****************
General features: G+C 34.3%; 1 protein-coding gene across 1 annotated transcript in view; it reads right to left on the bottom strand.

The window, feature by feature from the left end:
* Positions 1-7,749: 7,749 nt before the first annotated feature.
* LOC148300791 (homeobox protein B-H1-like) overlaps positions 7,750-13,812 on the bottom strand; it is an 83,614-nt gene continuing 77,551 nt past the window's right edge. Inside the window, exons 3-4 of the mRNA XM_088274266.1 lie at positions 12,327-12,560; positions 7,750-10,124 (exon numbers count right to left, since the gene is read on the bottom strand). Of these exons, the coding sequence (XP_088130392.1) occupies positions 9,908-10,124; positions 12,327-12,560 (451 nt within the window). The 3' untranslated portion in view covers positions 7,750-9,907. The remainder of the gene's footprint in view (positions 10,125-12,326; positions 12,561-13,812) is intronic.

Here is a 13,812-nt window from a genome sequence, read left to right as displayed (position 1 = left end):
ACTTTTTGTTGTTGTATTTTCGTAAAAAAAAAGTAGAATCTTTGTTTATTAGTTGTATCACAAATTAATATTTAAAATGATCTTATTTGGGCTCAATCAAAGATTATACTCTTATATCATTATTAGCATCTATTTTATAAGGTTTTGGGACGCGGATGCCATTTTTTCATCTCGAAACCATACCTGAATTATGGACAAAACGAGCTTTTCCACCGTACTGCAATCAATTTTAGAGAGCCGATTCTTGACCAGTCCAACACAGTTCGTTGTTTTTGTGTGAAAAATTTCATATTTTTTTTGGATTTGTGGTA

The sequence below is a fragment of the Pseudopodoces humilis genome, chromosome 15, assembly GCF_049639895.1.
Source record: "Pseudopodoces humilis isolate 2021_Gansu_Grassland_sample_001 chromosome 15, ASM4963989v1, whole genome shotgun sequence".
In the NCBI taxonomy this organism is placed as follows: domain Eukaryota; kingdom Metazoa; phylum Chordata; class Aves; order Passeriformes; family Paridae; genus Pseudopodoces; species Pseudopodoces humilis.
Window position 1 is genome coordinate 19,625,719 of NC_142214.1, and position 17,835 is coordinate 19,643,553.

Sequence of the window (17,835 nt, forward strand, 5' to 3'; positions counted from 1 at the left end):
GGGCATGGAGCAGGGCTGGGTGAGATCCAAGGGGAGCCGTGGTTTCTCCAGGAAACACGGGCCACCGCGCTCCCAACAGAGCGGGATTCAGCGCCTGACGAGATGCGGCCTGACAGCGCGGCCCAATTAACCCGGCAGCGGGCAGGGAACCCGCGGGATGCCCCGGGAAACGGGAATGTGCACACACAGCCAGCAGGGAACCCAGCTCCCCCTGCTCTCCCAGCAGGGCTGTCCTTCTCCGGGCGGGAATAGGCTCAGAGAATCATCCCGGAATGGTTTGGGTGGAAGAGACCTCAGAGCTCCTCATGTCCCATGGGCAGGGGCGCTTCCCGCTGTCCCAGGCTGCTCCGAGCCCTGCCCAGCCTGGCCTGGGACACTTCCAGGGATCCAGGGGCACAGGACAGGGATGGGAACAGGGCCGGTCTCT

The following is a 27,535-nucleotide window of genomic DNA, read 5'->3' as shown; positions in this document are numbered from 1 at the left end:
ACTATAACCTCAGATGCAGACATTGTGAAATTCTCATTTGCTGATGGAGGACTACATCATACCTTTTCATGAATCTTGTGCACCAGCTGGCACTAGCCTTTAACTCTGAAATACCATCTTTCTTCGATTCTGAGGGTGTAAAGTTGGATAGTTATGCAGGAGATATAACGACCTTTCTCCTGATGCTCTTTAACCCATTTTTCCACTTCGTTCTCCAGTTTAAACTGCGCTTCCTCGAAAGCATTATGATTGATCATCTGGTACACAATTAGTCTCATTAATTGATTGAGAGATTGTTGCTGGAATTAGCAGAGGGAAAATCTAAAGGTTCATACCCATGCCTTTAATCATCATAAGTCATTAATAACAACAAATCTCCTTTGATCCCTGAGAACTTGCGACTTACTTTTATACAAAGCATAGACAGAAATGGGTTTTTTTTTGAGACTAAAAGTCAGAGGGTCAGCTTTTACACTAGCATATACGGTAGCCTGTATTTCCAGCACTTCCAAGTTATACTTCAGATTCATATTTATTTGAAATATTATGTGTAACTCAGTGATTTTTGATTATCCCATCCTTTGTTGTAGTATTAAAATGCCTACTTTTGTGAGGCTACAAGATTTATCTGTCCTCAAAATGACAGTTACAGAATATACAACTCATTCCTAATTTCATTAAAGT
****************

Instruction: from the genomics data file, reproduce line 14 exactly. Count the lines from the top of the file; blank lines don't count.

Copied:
ACTATAACCTCAGATGCAGACATTGTGAAATTCTCATTTGCTGATGGAGGACTACATCATACCTTTTCATGAATCTTGTGCACCAGCTGGCACTAGCCTTTAACTCTGAAATACCATCTTTCTTCGATTCTGAGGGTGTAAAGTTGGATAGTTATGCAGGAGATATAACGACCTTTCTCCTGATGCTCTTTAACCCATTTTTCCACTTCGTTCTCCAGTTTAAACTGCGCTTCCTCGAAAGCATTATGATTGATCATCTGGTACACAATTAGTCTCATTAATTGATTGAGAGATTGTTGCTGGAATTAGCAGAGGGAAAATCTAAAGGTTCATACCCATGCCTTTAATCATCATAAGTCATTAATAACAACAAATCTCCTTTGATCCCTGAGAACTTGCGACTTACTTTTATACAAAGCATAGACAGAAATGGGTTTTTTTTTGAGACTAAAAGTCAGAGGGTCAGCTTTTACACTAGCATATACGGTAGCCTGTATTTCCAGCACTTCCAAGTTATACTTCAGATTCATATTTATTTGAAATATTATGTGTAACTCAGTGATTTTTGATTATCCCATCCTTTGTTGTAGTATTAAAATGCCTACTTTTGTGAGGCTACAAGATTTATCTGTCCTCAAAATGACAGTTACAGAATATACAACTCATTCCTAATTTCATTAAAGT